Blood in the urine of the pet that could look either orange or red, but different than usual. Blood in the urine of your pet can have different causes, such as Urinary Tract Infections, bladder stones, or prostate infections. Although blood in the urine isn't always a sign of a critical medical condition, it is advised to consult the veterinarian for a treatment.
How to Recognize
Blood in your pet’s urine may indicate a urinary tract infection or the presence of bladder stones. Blood in the urine can also signal a more serious condition. Since blood is not always visible in a pet's urine, recognizing other signs of a urinary problem is an important first step toward pursuing veterinary attention. Unless your pet is trained to urinate on pads, you may not notice blood in the urine. You are more likely to observe other symptoms, such as frequent urination in small amounts, that prompt you to bring your dog or cat to the veterinarian. Blood in the urine may not become evident until laboratory tests are performed on a sample of your pet’s urine.
Causes of Blood In The Urine
The most common causes of blood in the urine of dogs and cats are urinary tract infections and bladder stones. Cats that suffer from feline lower urinary tract disease may have blood in their urine. Other causes of blood in a pet’s urine include kidney infections, some cancers, feline leukemia, autoimmune disorders, blood clotting disorders, rodenticide poisoning and other toxicities.
Your veterinarian will conduct a physical examination on your dog or cat and pose questions regarding the symptoms that you have observed. He or she will palpate your pet’s bladder. Blood and urine samples will be collected for analysis. Blood tests will reveal the presence of an infection and evaluate kidney function. A urinalysis will reveal the presence of blood and crystals, and the urine’s specific gravity will be determined. Specific gravity is an indicator of how efficiently the kidneys are concentrating the urine. A urine culture will reveal which type of bacteria is present if the blood is the result of infection. Abdominal radiographs may be taken to check for bladder stones or masses.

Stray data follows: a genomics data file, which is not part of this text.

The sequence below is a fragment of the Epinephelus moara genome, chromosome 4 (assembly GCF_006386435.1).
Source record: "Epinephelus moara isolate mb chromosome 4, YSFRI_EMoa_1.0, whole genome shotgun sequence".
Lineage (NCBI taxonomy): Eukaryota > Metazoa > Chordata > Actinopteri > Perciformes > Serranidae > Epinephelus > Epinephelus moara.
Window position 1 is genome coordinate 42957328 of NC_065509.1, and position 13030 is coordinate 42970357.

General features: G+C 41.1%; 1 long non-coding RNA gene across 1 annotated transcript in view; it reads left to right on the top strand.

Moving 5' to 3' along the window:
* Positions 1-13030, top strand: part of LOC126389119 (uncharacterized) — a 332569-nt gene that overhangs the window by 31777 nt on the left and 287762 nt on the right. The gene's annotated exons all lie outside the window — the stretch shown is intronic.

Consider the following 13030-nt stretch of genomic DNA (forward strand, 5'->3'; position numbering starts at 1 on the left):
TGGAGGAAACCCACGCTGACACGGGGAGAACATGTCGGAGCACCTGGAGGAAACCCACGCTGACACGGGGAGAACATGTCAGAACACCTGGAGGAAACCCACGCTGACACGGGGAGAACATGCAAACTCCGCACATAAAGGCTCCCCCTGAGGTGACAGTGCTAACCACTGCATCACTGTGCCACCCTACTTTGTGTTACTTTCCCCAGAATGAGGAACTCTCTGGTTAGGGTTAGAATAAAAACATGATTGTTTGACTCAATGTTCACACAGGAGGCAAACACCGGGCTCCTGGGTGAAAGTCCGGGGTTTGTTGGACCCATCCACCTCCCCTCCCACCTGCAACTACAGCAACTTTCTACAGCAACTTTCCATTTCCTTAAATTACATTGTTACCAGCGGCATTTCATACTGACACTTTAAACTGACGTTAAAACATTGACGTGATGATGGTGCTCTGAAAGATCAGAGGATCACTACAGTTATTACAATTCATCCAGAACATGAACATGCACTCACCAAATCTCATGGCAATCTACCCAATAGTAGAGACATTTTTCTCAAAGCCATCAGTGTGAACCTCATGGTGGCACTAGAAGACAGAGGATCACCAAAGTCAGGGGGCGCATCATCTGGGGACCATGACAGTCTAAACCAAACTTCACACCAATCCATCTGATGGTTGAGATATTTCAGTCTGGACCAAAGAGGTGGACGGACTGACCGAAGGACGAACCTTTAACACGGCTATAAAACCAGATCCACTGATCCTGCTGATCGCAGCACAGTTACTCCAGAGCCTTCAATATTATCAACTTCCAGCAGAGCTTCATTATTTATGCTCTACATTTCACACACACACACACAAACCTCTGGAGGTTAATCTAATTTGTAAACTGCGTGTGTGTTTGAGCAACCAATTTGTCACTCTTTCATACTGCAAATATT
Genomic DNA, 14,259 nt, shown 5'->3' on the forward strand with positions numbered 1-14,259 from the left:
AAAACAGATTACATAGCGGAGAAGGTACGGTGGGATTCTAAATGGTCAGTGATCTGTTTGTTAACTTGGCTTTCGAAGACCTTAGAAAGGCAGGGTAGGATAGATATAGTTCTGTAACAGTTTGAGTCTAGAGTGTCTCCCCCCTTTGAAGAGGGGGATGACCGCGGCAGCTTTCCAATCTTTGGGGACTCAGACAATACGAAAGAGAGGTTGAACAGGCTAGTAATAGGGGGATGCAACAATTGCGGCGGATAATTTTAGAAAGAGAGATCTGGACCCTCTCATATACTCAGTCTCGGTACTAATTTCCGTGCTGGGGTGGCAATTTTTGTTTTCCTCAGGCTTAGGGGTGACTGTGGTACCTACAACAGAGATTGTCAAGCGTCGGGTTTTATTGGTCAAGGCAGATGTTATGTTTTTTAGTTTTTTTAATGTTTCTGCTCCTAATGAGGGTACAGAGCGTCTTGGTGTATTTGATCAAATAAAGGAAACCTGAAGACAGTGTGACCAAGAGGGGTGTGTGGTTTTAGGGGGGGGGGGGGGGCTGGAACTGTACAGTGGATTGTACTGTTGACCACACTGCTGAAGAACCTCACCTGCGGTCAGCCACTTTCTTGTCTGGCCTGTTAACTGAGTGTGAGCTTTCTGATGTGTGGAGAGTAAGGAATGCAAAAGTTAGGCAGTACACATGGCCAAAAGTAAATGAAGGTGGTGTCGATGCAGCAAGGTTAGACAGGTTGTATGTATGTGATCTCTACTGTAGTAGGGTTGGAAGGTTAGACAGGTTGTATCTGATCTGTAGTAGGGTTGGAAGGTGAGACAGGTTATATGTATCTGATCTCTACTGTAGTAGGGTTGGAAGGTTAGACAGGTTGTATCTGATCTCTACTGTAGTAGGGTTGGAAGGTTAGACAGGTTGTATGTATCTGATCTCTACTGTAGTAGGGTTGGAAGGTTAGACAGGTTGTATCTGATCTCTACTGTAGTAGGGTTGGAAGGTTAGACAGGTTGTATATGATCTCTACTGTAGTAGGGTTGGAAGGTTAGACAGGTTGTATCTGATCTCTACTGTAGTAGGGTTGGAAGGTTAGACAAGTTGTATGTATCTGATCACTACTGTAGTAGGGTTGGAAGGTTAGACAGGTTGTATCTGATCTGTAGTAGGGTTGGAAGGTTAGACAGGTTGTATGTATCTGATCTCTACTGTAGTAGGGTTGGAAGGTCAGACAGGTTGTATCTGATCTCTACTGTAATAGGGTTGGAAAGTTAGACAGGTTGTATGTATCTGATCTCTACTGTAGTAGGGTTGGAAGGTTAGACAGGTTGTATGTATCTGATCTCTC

Signs of a urinary infection include a frequent urge to urinate. Your dog may ask to go outdoors more often, or your cat will make more frequent trips to the litter box. Although your pet is urinating more often, the amount of urine passed each time is noticeably less than usual. You may notice a foul odor to the urine, and your dog or cat may persistently lick at the genital area. If your pet has substantial bladder stones, there is a possibility that drips of blood-tinged urine may be seen on flooring or bedding.
It is crucial to note if your male cat is crying in the litter box or straining to urinate. This behavior indicates that your cat may be experiencing a urinary blockage. This is a life-threatening emergency that requires immediate veterinary intervention to relieve the blockage.
Treatment for Blood In The Urine
Treating the blood in your pet’s urine requires treating the cause. Urinary tract infections may be treated with a round of antibiotic drugs. If your pet’s screenings have revealed crystals or bladder stones, dietary therapy may be attempted to reduce the size of the stones and prevent future stone formation. Surgical removal of the stones may be recommended. If your male cat has a urinary obstruction, hospitalization will be required to clear the blockage and to ensure that adequate urine flow has been restored.
When adding a dog or cat to your family you want to make sure your pet is happy, healthy and protected. During its lifetime your pet is exposed to many illnesses and diseases and some breeds are affected by a congenital disease which is a condition existing at birth. At these moments when your pet is ill or maybe needs surgery, you want to be protected for the unexpected and high veterinarian costs.